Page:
Transcript of 4th Session between Charles Balis, M.D. and Mr. Thomas Darden, Friday, April 4, 1997 at 4:00 pm.

Mr. Darden: Charles?
Dr. Balis: Oh hello, Tom. Sorry. Come on in and have a seat while I put these away.
Mr. Darden: Taxes, eh?
Dr. Balis: Yes. I've been putting these forms off for too long.
Mr. Darden: Well, I guess that's one good thing about being poor--takes two minutes to fill out the EZ form and then it's off to the mailbox. I don't have to worry about factoring in all those pesky investments like stocks and CDs and so forth. I've already received my refund. Now I can finally afford those dirt floors I've always dreamed about.
Dr. Balis: How was your week? Free of ritual killings, I trust?
Mr. Darden: Yeah, no murderous rages this week. There's only so many ways you can reheat leftover girl scouts, you know.
Dr. Balis: Isn't that the truth.
Mr. Darden: Anyway, I apologize again for being so snappy toward you during the last session. That was really inexcusable.
Dr. Balis: Nothing to be sorry for, Tom. I admire the way you handle your frustration, in a way. Your sardonic style of humor seems to increase proportionately to your anger. Actually, I find it very healthy.
Mr. Darden: Just a shame I have to be angry to get a few laughs. So where were we last week?
Dr. Balis: Well, your brief references these past few sessions to your stepfather obviously paint a very grim picture. Tell me about him.
Mr. Darden: I really shouldn't give him any more airtime than he deserves, but I'll tell you what you want to know: he was the most twisted son-of-a-bitch who ever slithered his way into our lives. When I think back on him, I'm reminded of that drill sergeant from the movie "Full Metal Jacket." Except John was short and bald. Maybe that's what his problem was: he had a short complex. Always barking out orders, made us call him "Sir." But I'd be damned before I ever called him "Dad." He didn't deserve such an honor.
Dr. Balis: Was he in the military himself?
Mr. Darden: Army sergeant. He was a helicopter pilot in Vietnam. I'm not too familiar with the particulars of exactly how he went from Captain to a non-commissioned officer, but the gist of it was that the Army had had a surplus of officers during the war and solved the problem by demoting many of them. About twelve years ago, he was able to sue the government over it and received a settlement, but that came after Mom's divorce, conveniently enough. Anyway, I think the demotion made him bitter. He was a very angry man, and I only refer to him as a man for gender purposes.
Dr. Balis: Your mother met him two years after your father's death?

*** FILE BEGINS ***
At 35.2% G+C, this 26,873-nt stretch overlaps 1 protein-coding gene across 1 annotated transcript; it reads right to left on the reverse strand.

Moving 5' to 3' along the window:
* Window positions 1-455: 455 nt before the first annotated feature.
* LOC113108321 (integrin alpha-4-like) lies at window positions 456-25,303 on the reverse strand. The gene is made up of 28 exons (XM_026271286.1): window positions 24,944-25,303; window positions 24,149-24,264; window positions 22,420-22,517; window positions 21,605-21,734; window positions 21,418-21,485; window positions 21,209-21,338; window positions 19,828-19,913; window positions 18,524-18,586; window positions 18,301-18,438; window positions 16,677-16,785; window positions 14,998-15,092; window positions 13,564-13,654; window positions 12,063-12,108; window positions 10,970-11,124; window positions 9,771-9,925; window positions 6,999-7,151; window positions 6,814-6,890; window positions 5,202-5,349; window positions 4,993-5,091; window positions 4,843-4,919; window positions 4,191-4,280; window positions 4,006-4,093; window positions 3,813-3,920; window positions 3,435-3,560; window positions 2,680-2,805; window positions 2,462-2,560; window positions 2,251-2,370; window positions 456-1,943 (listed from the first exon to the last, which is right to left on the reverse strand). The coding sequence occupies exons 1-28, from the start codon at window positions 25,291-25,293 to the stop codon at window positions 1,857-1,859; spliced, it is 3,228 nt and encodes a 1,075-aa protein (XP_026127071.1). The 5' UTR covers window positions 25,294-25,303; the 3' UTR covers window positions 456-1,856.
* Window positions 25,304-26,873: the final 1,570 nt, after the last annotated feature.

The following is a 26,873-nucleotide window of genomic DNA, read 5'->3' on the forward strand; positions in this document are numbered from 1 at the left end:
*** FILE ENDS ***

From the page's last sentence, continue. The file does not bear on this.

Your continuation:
Mr. Darden: Right. They met at a county fair, of all places. His two sons were participating in some equestrian event or something, I can't exactly remember what. John was originally from Texas, you see, and I guess he had lived on a small ranch at one time, so that's how he brought up his kids. Mom worked with John's sister and she sort of set the two up. I wish that'd never happened. Mom brought us to the fair and introduced my brother and me to him, and immediately I sensed something phony about John, like he was putting on some kind of an act. The bad thing was Mom fell for it.
Dr. Balis: What was it about him that tipped you off?
Mr. Darden: Just his mannerisms. It was like he didn't really know how to be nice. The things he said sounded awkward, even to a kid. The clincher in my mind was when he sat me down and had this "man-to-man" talk with me, saying how much he wanted us all to be together as a family and how much he loved my mother. Keep in mind they had only dated for about a month. Everything during that time seemed to be happening way too fast, and it was pretty obvious that Mom was being caught up in his lies.
Dr. Balis: How long was their courtship?
Mr. Darden: Well, let's see. They met in July and were married in November. About four months. Four months! I don't know what Mom was thinking.
Dr. Balis: Perhaps your Mom was trying to keep the best interests of you and your brother in mind when she made the decision. She may have thought having a father figure in your life would benefit the both of you. How old were John's two sons?
Mr. Darden: David, the oldest, was 19 at the time. Lynn was 17. They were almost as abusive as John. It was like they were tentacles of him, and even when he wasn't around, Dave and Lynn would be right there to take up where he left off. Dave was definitely the worst of the two, though. At least Lynn had some sense of humanity to him. He'd sometimes stick up for us, but then other times he'd just wig out.